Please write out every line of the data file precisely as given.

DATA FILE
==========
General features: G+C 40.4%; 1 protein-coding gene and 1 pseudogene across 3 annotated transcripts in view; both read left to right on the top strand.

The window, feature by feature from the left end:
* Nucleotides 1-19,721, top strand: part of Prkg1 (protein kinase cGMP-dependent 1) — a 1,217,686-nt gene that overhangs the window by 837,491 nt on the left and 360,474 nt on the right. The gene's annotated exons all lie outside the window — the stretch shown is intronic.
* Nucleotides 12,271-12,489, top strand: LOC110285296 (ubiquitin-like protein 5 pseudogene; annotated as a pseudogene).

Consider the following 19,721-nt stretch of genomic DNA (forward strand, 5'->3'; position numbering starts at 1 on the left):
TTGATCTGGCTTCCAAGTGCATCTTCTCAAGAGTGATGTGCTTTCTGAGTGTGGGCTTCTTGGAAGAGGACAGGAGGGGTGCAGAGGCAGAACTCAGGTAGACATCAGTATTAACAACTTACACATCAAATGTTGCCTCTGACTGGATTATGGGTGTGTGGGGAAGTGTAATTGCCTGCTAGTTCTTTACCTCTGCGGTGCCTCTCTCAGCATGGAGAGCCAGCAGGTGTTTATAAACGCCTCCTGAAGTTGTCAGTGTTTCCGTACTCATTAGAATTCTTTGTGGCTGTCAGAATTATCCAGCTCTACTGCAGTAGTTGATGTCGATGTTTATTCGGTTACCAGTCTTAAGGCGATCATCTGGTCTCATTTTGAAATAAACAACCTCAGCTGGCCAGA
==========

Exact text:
General features: G+C 40.4%; 1 protein-coding gene and 1 pseudogene across 3 annotated transcripts in view; both read left to right on the top strand.

The window, feature by feature from the left end:
* Nucleotides 1-19,721, top strand: part of Prkg1 (protein kinase cGMP-dependent 1) — a 1,217,686-nt gene that overhangs the window by 837,491 nt on the left and 360,474 nt on the right. The gene's annotated exons all lie outside the window — the stretch shown is intronic.
* Nucleotides 12,271-12,489, top strand: LOC110285296 (ubiquitin-like protein 5 pseudogene; annotated as a pseudogene).

Consider the following 19,721-nt stretch of genomic DNA (forward strand, 5'->3'; position numbering starts at 1 on the left):
TTGATCTGGCTTCCAAGTGCATCTTCTCAAGAGTGATGTGCTTTCTGAGTGTGGGCTTCTTGGAAGAGGACAGGAGGGGTGCAGAGGCAGAACTCAGGTAGACATCAGTATTAACAACTTACACATCAAATGTTGCCTCTGACTGGATTATGGGTGTGTGGGGAAGTGTAATTGCCTGCTAGTTCTTTACCTCTGCGGTGCCTCTCTCAGCATGGAGAGCCAGCAGGTGTTTATAAACGCCTCCTGAAGTTGTCAGTGTTTCCGTACTCATTAGAATTCTTTGTGGCTGTCAGAATTATCCAGCTCTACTGCAGTAGTTGATGTCGATGTTTATTCGGTTACCAGTCTTAAGGCGATCATCTGGTCTCATTTTGAAATAAACAACCTCAGCTGGCCAGA